The novelist Robertson Davies once said that englynion were an old enthusiasm of his. He said that the form was derived by the Welsh from the inscriptions on Roman tombs in Wales. According to him, englynion must have four lines, the first one having ten syllables, then six, then the last two having seven syllables each. In the first line there must be a break after the seventh, eighth, or ninth syllable, and the rhyme with the second line comes at this break; but the tenth syllable of the first line must either rhyme or be in assonance with the middle of the second line. The last two lines must rhyme with the first rhyme in the first line, but the third or fourth line must rhyme on a weak syllable.

Source: Davies, "Haiku and Englyn", Toronto Daily Star, 4 April 1959, in The Enthusiasms of Robertson Davies, 1990.

ExamplesEdit

Here are two englynion by the 12th century Welsh poet Cynddelw Brydydd Mawr:

Balch ei fugunawr ban nafawr ei lef
pan ganer cyrn cydawr;
corn Llyelyn llyw lluydfawr
bon chang blaen hang bloed fawr.

Corn wedi llad corn llawen
corn llugynor Llywlyn
corn gwyd gwr hydr ai can
corn meinell yn ol gellgwn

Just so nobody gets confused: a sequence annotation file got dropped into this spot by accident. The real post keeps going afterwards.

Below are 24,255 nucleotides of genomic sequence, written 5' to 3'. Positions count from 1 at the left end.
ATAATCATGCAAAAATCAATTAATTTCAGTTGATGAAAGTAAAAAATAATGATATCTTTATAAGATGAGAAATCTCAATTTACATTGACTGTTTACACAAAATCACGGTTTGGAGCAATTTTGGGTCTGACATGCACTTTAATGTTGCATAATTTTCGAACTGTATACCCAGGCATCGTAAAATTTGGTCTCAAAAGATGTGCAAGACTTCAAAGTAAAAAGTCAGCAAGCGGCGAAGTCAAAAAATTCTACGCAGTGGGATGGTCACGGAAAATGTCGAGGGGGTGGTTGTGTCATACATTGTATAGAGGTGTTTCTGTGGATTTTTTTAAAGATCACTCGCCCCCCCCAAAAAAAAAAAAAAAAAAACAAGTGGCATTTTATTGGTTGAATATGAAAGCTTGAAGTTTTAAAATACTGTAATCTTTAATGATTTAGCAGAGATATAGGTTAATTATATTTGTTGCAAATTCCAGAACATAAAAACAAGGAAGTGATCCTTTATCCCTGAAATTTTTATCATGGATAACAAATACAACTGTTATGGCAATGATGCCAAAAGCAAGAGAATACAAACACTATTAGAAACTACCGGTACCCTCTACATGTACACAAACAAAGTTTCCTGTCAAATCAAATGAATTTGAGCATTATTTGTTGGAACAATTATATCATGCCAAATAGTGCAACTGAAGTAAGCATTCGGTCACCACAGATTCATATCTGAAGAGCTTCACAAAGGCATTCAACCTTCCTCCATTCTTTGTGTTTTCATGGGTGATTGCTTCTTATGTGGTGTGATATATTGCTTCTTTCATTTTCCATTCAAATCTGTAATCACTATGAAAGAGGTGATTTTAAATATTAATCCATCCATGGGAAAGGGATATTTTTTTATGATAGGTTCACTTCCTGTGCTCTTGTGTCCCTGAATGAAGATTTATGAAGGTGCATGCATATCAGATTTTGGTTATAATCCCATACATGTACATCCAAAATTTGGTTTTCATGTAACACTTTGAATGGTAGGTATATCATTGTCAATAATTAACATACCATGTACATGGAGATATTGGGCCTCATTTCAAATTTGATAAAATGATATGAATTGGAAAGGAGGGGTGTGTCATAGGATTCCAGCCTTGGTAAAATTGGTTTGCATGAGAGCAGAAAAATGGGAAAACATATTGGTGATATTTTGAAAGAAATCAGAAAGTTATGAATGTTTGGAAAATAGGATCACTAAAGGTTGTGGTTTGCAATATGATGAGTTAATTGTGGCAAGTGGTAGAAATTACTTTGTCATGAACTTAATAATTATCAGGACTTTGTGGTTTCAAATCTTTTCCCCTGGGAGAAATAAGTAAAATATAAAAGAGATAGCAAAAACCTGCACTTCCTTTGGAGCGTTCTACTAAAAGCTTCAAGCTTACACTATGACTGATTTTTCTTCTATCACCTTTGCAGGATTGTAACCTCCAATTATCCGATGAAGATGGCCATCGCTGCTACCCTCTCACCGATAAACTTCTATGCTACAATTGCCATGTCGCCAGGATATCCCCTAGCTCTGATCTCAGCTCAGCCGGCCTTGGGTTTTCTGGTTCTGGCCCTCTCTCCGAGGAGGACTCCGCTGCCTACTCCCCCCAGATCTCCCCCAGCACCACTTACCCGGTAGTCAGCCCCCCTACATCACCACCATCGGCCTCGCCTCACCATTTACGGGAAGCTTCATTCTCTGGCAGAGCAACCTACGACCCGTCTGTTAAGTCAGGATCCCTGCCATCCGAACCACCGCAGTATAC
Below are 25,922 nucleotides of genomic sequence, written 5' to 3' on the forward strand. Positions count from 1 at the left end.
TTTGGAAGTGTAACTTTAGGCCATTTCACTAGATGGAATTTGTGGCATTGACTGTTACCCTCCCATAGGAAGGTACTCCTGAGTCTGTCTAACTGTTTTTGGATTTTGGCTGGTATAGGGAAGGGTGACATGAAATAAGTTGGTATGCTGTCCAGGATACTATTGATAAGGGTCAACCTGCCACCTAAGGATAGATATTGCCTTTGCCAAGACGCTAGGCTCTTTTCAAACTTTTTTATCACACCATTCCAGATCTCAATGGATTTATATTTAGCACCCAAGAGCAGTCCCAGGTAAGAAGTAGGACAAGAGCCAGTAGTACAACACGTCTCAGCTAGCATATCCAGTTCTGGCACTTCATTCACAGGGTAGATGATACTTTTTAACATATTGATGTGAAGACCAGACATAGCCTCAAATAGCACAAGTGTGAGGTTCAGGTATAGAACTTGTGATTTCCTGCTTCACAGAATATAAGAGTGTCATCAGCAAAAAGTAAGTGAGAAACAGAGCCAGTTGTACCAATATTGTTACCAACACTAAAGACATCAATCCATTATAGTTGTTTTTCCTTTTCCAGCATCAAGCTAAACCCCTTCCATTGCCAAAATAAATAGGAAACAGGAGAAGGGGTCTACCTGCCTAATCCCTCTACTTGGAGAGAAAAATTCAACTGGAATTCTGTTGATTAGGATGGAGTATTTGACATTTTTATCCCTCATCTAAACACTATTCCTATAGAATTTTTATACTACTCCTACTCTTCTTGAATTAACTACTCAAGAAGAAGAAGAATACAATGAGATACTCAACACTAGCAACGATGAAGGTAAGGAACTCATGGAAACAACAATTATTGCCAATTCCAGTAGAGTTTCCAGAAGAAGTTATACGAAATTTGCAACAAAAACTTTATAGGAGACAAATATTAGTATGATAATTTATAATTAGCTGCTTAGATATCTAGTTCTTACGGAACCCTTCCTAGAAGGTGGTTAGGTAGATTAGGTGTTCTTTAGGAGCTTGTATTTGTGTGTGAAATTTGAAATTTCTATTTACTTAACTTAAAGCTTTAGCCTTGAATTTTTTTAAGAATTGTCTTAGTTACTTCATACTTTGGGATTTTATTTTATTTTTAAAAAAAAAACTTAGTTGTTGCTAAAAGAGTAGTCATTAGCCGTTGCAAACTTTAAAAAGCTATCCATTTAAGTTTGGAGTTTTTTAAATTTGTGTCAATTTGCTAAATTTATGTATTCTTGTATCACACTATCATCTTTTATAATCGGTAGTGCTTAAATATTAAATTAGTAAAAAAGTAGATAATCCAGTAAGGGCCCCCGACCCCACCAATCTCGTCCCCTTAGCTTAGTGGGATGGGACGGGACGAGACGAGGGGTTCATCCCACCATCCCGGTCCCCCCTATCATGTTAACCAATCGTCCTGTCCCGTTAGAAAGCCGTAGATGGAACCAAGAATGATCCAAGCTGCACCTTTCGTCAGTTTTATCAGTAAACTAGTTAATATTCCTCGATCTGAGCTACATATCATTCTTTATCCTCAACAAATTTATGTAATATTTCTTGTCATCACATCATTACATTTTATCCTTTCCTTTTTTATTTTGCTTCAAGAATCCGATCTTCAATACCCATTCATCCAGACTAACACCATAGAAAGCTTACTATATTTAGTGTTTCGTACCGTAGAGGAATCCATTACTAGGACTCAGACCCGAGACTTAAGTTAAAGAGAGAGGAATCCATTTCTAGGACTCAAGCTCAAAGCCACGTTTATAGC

Here is an English-language englyn by novelist Robertson Davies.

The Old Journalist
He types his laboured column—weary drudge!
Senile, fudge and solemn;
Spare, editor, to condemn
These dry leaves of his autumn.

Grace in the form of an englyn (with cynghanedd shown) in a poem by W. D. Williams:

O Dad, yn deulu dedwydd – Y deuwn [Dad and dedwydd, d<accent>d repeated]
A diolch o'r newydd, [deuwn and diolch, d<accent> repeated]
Cans o'th law y daw bob dydd [law and daw rhyming, daw and dydd, d<accent> repeated, cynghanedd sain]
Ein lluniaeth a'n llawenydd. [ein lluniaeth and a'n llawenydd, ll<accent>n repeated]

O Father, as a happy family – we shall come
And give thanks anew
For Thy hand giveth each day
Our sustenance and our joy.

See alsoEdit

ReferencesEdit

  1. ^ Rowland, Jenny, Early Welsh Saga Poetry: A Study and Edition of the Englynion (Cambridge: Brewer, 1990), p. 305.
  2. ^ Rowland, Jenny, Early Welsh Saga Poetry: A Study and Edition of the Englynion (Cambridge: Brewer, 1990), pp. 305-8.
  3. ^ Rowland, Jenny, Early Welsh Saga Poetry: A Study and Edition of the Englynion (Cambridge: Brewer, 1990), pp. 308-32.
  4. ^ A Selection of Early Welsh Saga Poems, ed. by Jenny Rowland (London: Modern Humanities Research Association, 2014), p. xxvi.
  • Rhys, John (1905), "The Origin of the Welsh Englyn and Kindred Metres", in Evans, E. Vincent, Y Cymmrodor, XVIII, Honourable Society of Cymmrodorion, pp. 1–185